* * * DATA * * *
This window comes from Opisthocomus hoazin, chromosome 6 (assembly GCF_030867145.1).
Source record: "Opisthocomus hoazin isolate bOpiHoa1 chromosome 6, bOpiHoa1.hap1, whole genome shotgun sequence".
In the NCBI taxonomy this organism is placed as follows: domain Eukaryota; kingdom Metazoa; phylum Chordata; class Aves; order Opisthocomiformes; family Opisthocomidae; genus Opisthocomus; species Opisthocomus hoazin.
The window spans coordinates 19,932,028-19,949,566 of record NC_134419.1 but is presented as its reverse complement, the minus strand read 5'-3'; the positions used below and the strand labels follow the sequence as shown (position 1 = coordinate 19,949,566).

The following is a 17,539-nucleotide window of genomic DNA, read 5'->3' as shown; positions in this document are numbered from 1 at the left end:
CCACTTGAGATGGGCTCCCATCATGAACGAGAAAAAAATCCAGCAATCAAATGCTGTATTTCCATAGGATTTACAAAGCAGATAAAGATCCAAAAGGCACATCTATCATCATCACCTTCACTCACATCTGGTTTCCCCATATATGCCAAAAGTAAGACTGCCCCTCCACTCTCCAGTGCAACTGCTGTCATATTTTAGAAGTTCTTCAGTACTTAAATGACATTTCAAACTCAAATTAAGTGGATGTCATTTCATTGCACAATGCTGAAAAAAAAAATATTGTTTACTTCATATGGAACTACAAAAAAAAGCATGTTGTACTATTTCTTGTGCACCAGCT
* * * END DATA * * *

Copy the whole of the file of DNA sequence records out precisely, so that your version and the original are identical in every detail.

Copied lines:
This window comes from Opisthocomus hoazin, chromosome 6 (assembly GCF_030867145.1).
Source record: "Opisthocomus hoazin isolate bOpiHoa1 chromosome 6, bOpiHoa1.hap1, whole genome shotgun sequence".
In the NCBI taxonomy this organism is placed as follows: domain Eukaryota; kingdom Metazoa; phylum Chordata; class Aves; order Opisthocomiformes; family Opisthocomidae; genus Opisthocomus; species Opisthocomus hoazin.
The window spans coordinates 19,932,028-19,949,566 of record NC_134419.1 but is presented as its reverse complement, the minus strand read 5'-3'; the positions used below and the strand labels follow the sequence as shown (position 1 = coordinate 19,949,566).

The following is a 17,539-nucleotide window of genomic DNA, read 5'->3' as shown; positions in this document are numbered from 1 at the left end:
CCACTTGAGATGGGCTCCCATCATGAACGAGAAAAAAATCCAGCAATCAAATGCTGTATTTCCATAGGATTTACAAAGCAGATAAAGATCCAAAAGGCACATCTATCATCATCACCTTCACTCACATCTGGTTTCCCCATATATGCCAAAAGTAAGACTGCCCCTCCACTCTCCAGTGCAACTGCTGTCATATTTTAGAAGTTCTTCAGTACTTAAATGACATTTCAAACTCAAATTAAGTGGATGTCATTTCATTGCACAATGCTGAAAAAAAAAATATTGTTTACTTCATATGGAACTACAAAAAAAAGCATGTTGTACTATTTCTTGTGCACCAGCT